Tuesday, 8 September 2015

3 Ways to Improve Your Hormones With Diet

Nicola Salmon Hedgehog Healing Hormone Regulation PCOS Diet She's So Lucy

- Guest Post -

Hormones are a pain in the bum! When they are in sync, you can feel amazing, every part of your body feels healthy, you are a beacon of calm and you glow wherever you go. When they go off track, it's another story entirely. You can gain weight, you feel bloated, clumsy, moody, you get spots right when you don't want them... the list goes on.

We women tend to get the brunt of it. We are slaves to our hormones every month and are told its "normal" to have heavy painful periods, and feel like bloated, chocolate-craving lunatics. But it's not normal and you can make huge changes to your health and wellbeing with the food choices you make.

There are 2 key hormones in women that tend to go out of sync with our busy, stressful lives. These are progesterone and oestrogen. We can also see interlopers such as testosterone playing a big part in sending our cycle out of sync. All these hormones play important roles in our reproductive health alongside our metabolism and how we manage stress. Have a look at the symptoms below. If any of these patterns look familiar, you may have a little imbalance going on. The only way to tell for certain is to get them checked. Trying asking your GP or contacting a natural health professional to get tested.

Not enough Progesterone?
Early Miscarriage
Unexplained weight gain
Anxiety, depression or mood swings
Insomnia, night sweats
Painful and/or lumpy breasts
Cyclical headaches
Low Libido
Try adding foods rich in vitamin B6 to help boost progesterone levels
Walnuts, wholegrains, red meat, poultry, seafood, bananas, spinach, beans and potatoes

Not enough Oestrogen?
Problems with memory and concentration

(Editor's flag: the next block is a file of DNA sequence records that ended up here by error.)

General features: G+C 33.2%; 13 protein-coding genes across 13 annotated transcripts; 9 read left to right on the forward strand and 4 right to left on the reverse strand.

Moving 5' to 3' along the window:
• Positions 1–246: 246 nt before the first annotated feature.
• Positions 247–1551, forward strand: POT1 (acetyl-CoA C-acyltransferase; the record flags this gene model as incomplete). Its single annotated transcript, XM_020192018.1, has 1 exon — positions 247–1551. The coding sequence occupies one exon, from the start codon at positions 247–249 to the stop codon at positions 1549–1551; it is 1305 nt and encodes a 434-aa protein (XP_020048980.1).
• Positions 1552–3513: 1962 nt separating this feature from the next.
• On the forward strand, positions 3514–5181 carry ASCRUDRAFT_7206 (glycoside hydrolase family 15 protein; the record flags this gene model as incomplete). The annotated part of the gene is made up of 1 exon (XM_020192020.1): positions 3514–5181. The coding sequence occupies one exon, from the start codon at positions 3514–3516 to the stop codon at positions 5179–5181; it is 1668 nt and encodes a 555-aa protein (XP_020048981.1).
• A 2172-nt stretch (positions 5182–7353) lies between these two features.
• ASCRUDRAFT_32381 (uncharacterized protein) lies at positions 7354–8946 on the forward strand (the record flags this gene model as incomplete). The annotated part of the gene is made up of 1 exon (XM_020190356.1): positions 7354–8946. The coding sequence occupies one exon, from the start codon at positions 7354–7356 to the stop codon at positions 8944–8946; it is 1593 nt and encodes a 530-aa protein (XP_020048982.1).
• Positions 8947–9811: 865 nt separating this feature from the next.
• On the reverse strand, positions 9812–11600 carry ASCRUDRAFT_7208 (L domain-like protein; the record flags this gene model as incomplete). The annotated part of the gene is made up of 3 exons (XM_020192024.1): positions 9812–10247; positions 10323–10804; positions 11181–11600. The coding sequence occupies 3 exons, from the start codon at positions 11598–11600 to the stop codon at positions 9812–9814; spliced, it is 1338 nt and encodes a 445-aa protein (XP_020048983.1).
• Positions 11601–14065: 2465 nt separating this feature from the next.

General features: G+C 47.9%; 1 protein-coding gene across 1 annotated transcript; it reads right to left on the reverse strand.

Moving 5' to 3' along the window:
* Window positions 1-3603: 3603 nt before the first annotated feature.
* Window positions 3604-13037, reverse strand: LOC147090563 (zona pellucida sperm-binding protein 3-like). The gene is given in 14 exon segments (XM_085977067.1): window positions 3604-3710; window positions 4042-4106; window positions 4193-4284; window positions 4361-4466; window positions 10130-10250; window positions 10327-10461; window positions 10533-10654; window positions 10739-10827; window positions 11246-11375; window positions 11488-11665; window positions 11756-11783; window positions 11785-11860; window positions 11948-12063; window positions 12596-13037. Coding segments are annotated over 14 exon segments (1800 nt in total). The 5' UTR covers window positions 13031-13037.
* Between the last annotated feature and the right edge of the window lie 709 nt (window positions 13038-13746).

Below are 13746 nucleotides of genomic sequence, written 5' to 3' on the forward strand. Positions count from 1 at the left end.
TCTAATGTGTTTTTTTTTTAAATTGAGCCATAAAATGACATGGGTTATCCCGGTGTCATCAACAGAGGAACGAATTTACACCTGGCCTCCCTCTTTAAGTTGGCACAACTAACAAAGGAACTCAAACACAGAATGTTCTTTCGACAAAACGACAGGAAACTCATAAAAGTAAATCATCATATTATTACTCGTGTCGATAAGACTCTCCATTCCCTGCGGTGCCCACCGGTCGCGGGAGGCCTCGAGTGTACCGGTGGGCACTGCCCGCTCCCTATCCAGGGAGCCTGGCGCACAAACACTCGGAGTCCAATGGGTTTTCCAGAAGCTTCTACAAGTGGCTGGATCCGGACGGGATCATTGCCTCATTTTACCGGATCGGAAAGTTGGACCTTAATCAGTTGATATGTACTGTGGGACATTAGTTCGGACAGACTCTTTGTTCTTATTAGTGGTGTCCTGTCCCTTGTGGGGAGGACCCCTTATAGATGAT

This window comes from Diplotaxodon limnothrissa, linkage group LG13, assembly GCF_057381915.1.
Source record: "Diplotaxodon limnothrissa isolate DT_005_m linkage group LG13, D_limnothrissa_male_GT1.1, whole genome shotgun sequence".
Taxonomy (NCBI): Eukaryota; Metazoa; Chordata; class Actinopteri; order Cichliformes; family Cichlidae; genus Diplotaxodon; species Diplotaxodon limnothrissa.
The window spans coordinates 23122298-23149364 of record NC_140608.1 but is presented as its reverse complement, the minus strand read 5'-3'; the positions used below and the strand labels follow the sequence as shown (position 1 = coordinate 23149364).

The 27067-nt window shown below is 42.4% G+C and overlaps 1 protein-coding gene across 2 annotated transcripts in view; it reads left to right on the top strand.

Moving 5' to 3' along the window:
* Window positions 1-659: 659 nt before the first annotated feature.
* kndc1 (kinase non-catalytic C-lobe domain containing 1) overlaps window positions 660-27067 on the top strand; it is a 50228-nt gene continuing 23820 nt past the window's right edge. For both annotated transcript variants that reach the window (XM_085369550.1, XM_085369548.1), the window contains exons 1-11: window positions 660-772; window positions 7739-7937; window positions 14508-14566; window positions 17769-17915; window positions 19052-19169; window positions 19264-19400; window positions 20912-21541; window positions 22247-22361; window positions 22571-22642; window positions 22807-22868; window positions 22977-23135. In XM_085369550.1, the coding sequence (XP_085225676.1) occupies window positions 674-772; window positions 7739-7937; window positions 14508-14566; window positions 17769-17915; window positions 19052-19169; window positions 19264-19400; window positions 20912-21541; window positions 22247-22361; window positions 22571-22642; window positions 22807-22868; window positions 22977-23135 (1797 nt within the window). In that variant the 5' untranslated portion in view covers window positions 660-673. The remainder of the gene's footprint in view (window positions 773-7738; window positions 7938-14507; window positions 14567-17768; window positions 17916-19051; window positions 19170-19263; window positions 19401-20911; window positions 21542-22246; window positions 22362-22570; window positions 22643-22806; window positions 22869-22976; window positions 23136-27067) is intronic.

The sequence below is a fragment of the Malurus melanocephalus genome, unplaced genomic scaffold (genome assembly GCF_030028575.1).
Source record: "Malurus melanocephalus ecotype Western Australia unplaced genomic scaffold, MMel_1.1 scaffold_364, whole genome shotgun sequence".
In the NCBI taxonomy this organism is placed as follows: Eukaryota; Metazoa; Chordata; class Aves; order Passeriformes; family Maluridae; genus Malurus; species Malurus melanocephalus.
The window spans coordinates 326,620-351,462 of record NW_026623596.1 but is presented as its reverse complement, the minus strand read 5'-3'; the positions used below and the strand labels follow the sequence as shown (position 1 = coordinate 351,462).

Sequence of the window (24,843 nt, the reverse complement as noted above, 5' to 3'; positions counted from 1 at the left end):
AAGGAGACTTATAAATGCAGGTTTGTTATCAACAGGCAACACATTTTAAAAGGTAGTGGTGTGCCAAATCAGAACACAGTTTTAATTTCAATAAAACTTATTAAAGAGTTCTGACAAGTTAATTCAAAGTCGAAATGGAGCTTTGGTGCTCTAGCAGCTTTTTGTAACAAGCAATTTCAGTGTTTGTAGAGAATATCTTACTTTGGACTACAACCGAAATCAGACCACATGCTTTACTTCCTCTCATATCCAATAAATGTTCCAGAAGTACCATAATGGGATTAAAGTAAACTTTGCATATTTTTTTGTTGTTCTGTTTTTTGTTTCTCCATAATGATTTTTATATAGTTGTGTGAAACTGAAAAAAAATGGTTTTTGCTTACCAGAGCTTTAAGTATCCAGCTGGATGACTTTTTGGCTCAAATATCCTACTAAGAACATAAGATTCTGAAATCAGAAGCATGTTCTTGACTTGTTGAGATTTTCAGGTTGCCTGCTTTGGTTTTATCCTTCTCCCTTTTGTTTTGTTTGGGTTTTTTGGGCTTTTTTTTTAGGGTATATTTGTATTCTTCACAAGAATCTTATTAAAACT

Difficulties regulating temperature, eg hot flushes or night sweats
Vaginal dryness
Painful intercourse
Cystitis or bladder infections

Oestrogen rich foods include:
Dried fruit, especially apricots, dates and prunes, flaxseed, sesame seeds chickpeas, beans and peas.

Too much Oestrogen?
Puffiness and bloating
Breast tenderness
Heavy bleeding during period
Red flush on face
Water retention
Increase the amount of essential fatty acids and natural fibre in your diet
EFAs - oily fish, nuts and seeds, sesame and flaxseed oils,
Natural fibre - celery, apples, oatmeal, berries, nuts, seeds and beans

Excess Androgens (Male hormones such as testosterone)
Excess hair on face, arms, stomach or breasts
Polycystic ovary syndrome
Unstable blood sugar
Ovarian cysts
Pain in the middle of your cycle
Irregular or no periods

Reduce sugar and white carbs in your diet
Add a good quality protein with each meal and snack

Want some more tips to improve your hormone health and fertility? Download Nicola's fertility cheat sheet for 5 blocks that may be blocking your chances of conceiving.

Nicola Salmon is an Acupuncturist and Naturopath in London, UK. Her mission is to empower women all over the world on their journey into motherhood. She blogs about making, growing and nurturing babies and encourages women to follow their instinct to make the best choices for the health of their families and themselves.


I highly recommend you take a look at Nicola's lovely website if hormone regulation and fertility are of a particular interest. I've also posted over on Nicola's blog all about what your body is actually craving during your period (chocolate is on the menu!), so pop on over for a read. Thank you millions for this brilliant post, Nicola!

Is there anything you find helps to balance your hormones? Are there any foods you turn to when things are getting a little out of balance? 


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